The public presentation of the data allowed brainstorming among all those present, irrespective of whether they were an administrator, patient, local politician, doctor, healthcare assistant, or laboratory technician. This resulted in a wide range of suggested solutions, with public commitments by staff to implement changes. At the end of each root cause analysis, the list of solutions drawn up was sorted according to whether they were achievable by the person conducting the audit, someone locally, or only by authorities in the Ministry of Health. The action plan was simply a table (with columns for “Problem”, “Action”, “Who will implement the action?” and “By when?”) that would be completed for reference at each successive audit meeting.
At service level—Workshops were held at Gombe Hospital in Mpigi District, a rural district hospital 60 miles from Kampala that acts as a referral centre for 10 surrounding health centres. Staff from the hospital and surrounding health centres were invited to each of the four workshops held: “introduction to audit,” “implementing change,” “troubleshooting,” and “long term follow up.” After each workshop, participants returned to their units to put what they had learnt into practice, presenting their progress at the next workshop. No new funding was available to implement changes.
Pre-service training at Makerere University—Undergraduate and postgraduate students in obstetrics received training sessions in audit skills. In addition, all interns passing through the department were required to complete an audit project. Large audit meetings in the form of “grand rounds” were also held in the medical school to allow those conducting the projects to present their work and to raise awareness of criteria based audit among hospital staff.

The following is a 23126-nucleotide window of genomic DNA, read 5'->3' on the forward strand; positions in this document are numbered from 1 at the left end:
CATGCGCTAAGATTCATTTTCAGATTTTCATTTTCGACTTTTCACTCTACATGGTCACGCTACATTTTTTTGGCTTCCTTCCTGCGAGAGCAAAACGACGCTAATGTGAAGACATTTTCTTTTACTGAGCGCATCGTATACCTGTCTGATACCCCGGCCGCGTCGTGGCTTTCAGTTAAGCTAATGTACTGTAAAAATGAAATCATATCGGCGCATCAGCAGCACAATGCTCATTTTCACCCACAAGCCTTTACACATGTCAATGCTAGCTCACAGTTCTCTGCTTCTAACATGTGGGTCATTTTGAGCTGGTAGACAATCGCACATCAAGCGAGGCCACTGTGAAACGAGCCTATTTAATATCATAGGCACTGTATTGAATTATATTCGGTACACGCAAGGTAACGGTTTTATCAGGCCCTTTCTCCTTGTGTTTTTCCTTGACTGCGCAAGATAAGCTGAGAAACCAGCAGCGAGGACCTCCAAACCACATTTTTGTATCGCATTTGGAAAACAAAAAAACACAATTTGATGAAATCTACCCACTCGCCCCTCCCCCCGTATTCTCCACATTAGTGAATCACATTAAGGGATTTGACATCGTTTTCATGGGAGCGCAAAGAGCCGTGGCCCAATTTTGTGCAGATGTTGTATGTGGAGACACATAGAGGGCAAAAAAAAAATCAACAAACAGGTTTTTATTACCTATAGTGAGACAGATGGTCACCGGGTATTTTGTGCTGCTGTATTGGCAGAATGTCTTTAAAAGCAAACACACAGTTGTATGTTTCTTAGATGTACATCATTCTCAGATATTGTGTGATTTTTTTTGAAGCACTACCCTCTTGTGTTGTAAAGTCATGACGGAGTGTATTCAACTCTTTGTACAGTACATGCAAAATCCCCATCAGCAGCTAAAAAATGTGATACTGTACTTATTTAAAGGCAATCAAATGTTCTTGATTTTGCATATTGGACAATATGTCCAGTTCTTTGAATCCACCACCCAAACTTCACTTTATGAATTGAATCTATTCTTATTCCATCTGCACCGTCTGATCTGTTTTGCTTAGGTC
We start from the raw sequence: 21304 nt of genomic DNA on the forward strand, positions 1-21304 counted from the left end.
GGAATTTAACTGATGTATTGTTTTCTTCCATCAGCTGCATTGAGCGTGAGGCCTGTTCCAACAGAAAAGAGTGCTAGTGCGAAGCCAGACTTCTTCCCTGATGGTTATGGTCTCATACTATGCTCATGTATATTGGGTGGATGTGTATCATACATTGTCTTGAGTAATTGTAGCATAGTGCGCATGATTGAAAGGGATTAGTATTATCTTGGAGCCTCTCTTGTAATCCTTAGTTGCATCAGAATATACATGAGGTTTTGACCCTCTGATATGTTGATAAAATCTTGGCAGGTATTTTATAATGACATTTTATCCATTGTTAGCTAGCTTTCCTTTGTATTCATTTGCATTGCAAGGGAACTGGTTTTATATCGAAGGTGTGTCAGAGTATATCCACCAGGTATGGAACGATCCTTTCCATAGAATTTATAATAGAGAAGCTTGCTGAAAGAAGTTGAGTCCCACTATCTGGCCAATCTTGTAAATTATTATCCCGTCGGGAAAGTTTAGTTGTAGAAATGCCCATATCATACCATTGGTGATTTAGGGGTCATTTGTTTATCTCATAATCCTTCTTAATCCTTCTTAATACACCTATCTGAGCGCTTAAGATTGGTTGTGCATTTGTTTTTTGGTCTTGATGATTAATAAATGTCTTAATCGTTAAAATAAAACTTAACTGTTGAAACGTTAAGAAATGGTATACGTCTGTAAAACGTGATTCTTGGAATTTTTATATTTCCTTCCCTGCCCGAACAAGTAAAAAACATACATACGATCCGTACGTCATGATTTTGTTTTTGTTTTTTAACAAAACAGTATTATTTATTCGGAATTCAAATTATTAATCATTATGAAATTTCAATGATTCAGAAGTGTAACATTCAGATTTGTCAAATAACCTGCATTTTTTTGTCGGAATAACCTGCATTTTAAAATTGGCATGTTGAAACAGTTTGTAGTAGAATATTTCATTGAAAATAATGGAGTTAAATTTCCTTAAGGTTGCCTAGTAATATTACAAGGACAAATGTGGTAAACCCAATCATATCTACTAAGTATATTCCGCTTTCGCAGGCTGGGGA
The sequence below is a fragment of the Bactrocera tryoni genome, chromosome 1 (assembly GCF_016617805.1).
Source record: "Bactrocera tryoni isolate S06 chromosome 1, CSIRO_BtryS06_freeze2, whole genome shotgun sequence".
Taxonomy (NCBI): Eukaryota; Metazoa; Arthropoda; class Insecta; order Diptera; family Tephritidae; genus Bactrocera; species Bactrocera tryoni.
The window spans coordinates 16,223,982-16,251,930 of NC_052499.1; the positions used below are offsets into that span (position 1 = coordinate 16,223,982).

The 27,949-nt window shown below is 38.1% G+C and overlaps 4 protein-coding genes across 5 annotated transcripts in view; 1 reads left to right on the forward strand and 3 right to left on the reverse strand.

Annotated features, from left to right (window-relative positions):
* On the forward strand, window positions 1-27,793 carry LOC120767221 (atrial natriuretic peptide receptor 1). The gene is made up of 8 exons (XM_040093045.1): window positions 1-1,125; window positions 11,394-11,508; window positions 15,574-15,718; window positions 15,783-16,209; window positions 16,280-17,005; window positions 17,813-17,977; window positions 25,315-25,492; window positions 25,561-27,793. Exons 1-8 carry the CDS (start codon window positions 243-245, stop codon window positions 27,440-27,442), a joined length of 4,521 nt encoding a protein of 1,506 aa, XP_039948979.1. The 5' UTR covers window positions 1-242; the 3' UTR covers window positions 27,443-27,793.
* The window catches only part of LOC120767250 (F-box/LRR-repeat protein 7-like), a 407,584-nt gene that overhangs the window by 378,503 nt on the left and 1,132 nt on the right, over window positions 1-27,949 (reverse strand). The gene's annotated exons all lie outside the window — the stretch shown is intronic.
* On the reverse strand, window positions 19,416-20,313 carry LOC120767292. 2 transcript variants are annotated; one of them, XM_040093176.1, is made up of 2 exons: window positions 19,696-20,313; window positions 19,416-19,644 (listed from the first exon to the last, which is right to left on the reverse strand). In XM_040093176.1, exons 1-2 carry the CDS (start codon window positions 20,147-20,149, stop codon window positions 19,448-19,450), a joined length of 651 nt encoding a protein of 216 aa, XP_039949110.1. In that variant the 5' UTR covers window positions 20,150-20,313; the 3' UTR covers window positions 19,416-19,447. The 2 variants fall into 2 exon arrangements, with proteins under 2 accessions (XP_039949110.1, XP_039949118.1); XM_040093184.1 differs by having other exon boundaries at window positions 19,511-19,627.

EFFECTS OF CHANGE
Over the six months of the pilot project, 170 maternity health workers were directly taught audit methods, and 23 audit projects were completed on various aspects of maternity care, including intraoperative monitoring for caesarean sections (see audit example onfor details), delays in starting drug treatment for malaria, late arrival for work among nursing staff (see fig 1 for the root cause analysis of this project), and high stillbirth rates. Staff used a variety of measures to improve care, including posting notices, improving organisation of the facility, and repairing broken equipment. In only one project was a formal re-audit conducted, and this showed significant improvements in the attainment of standards (see first audit example on bmj.com).
Evaluations after the training showed high satisfaction rates among attendees. Of the postgraduates attending the audit seminars, all agreed that the seminars were important for improving the quality of maternity care, although only 75% said that they would feel confident enough to conduct an audit on their own or teach audit methods to others. All of the 25 health workers attending the rural workshops felt that these were enjoyable and that they would feel able to conduct their own audits in future and teach the methods to others. All participants felt that their places of work had benefited from the workshops and that they would conduct additional audits in their own units in the future.
The authorities warmly received the project. The medical school has accepted audit as an important part of pre-service education and in service training, and has formally added it to the undergraduate and postgraduate curriculums. The Ministry of Health is to set up a central audit committee to coordinate audit projects nationally. The project itself has received funding for full implementation from the funders and is working with the government and local non-governmental organisations to expand the district training.
Criteria based audit can be taught and used in Africa
It is sometimes believed that criteria based audit is best used to perfect care in Western countries’ healthcare systems, where the basic infrastructure is already in place. However, our experience is that criteria based audit can be effective even in much poorer areas with very limited resources. It can empower grassroots health workers to look for their own solutions to common problems, thus producing sustainable and cost effective changes in the standard of health care.
The importance of the root cause analysis in the criteria based audit cycle